New Technologies Drive New Jobs

More than one in five of all people in work in Northern Ireland are in jobs that didn’t exist in 1990, a report from PwC says. The posts range from software engineers and database administrators to programmers and IT support workers, which were rare specialisms 15 years go, according to its latest UK Economic Outlook (UKEO). The 5.2 per cent rate in Northern Ireland is below that in London, East Anglia, Yorkshire and the south-west of England, but ahead of other regions like parts of the north of England and Merseyside.

The research highlights a shift in the workforce towards highly skilled professional and technical roles linked to overall economic performance in major UK regions and cities.

It says ‘skilled cities’ have tended to show stronger employment growth and a healthier trend in unemployment rates since 2005 and a higher rate of new business creation.

The UKEO research says that the best preforming regions can expect their overall workforce to grow, reflecting their ‘skilled cities’ status, with the forecast suggesting that the Northern Ireland workforce should growth by just under 5 per cent in the next decade – below the UK average of 6 per cent and the fourth lowest of the 21 regions and cities covered in their report.

But GVA data (the value of the production of goods and services) from the Office for National Statistics suggests that Northern Ireland’s GVA per capita (at 76.7 per cent) is the lowest since the present series of records began.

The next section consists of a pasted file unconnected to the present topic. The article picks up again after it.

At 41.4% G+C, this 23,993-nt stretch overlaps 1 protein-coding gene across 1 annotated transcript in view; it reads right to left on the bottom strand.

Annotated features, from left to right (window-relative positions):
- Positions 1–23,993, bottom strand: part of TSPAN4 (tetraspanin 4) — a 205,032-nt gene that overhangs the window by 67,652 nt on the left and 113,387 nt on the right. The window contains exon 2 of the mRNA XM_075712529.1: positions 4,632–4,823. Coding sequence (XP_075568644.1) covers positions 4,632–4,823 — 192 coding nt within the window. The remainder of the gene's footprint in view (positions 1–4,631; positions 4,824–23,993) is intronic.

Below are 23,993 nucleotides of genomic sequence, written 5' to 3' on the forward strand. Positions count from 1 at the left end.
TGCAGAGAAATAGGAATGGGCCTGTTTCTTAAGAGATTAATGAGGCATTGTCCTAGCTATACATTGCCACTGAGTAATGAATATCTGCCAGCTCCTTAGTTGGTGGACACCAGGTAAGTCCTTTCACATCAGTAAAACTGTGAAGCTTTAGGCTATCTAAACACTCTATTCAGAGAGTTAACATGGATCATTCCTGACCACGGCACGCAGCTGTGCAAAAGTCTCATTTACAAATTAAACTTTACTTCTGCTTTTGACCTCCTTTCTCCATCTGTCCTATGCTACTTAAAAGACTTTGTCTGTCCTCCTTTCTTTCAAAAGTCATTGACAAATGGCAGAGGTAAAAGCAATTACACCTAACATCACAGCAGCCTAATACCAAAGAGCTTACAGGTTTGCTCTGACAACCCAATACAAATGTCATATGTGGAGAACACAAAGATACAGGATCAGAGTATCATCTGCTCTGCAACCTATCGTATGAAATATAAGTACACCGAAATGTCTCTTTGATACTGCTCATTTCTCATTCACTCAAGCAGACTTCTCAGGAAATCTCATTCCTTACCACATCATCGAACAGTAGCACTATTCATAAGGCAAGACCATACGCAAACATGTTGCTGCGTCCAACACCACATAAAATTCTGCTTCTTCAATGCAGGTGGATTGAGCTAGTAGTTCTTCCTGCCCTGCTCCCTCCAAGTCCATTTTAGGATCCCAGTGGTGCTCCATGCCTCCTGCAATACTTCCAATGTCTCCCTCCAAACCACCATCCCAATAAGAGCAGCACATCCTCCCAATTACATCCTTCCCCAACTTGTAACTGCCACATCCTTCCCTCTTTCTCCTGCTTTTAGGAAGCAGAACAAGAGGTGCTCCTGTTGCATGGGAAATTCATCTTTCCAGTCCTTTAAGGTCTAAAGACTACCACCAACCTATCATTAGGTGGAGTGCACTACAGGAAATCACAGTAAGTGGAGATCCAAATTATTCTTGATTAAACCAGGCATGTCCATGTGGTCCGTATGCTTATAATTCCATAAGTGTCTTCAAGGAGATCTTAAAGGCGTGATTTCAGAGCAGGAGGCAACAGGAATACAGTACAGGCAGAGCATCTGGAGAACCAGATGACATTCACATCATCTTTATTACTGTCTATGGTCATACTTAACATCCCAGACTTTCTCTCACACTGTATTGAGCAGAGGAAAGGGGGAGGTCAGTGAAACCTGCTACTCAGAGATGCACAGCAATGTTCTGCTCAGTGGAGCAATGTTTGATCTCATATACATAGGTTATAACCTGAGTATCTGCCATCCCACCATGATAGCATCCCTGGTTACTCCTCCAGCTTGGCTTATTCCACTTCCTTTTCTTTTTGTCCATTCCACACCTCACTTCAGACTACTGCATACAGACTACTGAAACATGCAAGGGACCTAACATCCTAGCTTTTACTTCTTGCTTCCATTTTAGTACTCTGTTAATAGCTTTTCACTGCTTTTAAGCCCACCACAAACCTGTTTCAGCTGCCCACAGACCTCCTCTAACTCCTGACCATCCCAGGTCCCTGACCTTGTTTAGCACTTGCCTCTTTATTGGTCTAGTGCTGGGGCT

PwC Northern Ireland chief economist Dr Esmond Birnie says: “We are looking at GDP growth of around 1.7 per cent for Northern Ireland for 2015 – below the UK average of 2.5 per cent and behind London (3.0 per cent), Scotland (2.3 per cent) and Wales (2.1 per cent). “It’s also less than our estimate of 1.8 per cent for 2014, suggesting that, while employment may still be growing and unemployment falling, output, exports and productivity all remain elusive and remain well behind most other UK regions.” “Our assessment of property prices suggests that UK property prices ended 2014 around 10 per cent higher than at the start of the year – the strongest annual performance since 2007. “Northern Ireland average property prices increased by 4.9 per cent over the period – around half the UK average. “There’s no doubt that lower oil prices and falling inflation have given a boost to household disposable incomes and with inflation at 0.3 per cent, most workers have received what equates to a real-terms pay increase. “But the recovery is being driven by jobs rather than productivity, and productivity growth will be critical in enabling wages to recover without driving up inflation in the medium-term.”

The PwC research into the rise of the digital job says that the new types of job are in categories linked to digital technologies such as computer software engineers (80 per cent of employees now doing types of jobs that did not exist in 1990); database administrators (79 per cent); information systems managers (77 per cent); and computer programmers (71 per cent). Paul Terrington, PwC Northern Ireland’s regional chairman, said there is a role for government and other institutions to co-ordinate activity and support clusters of skilled occupations and industries outside London. He said: “Universities have a vital role in establishing successful digital hubs. “Stanford alumni, for example, have created around 40,000 companies and over five million jobs in the US. With that as a benchmark, our universities could be dynamic catalysts for innovation and growth.”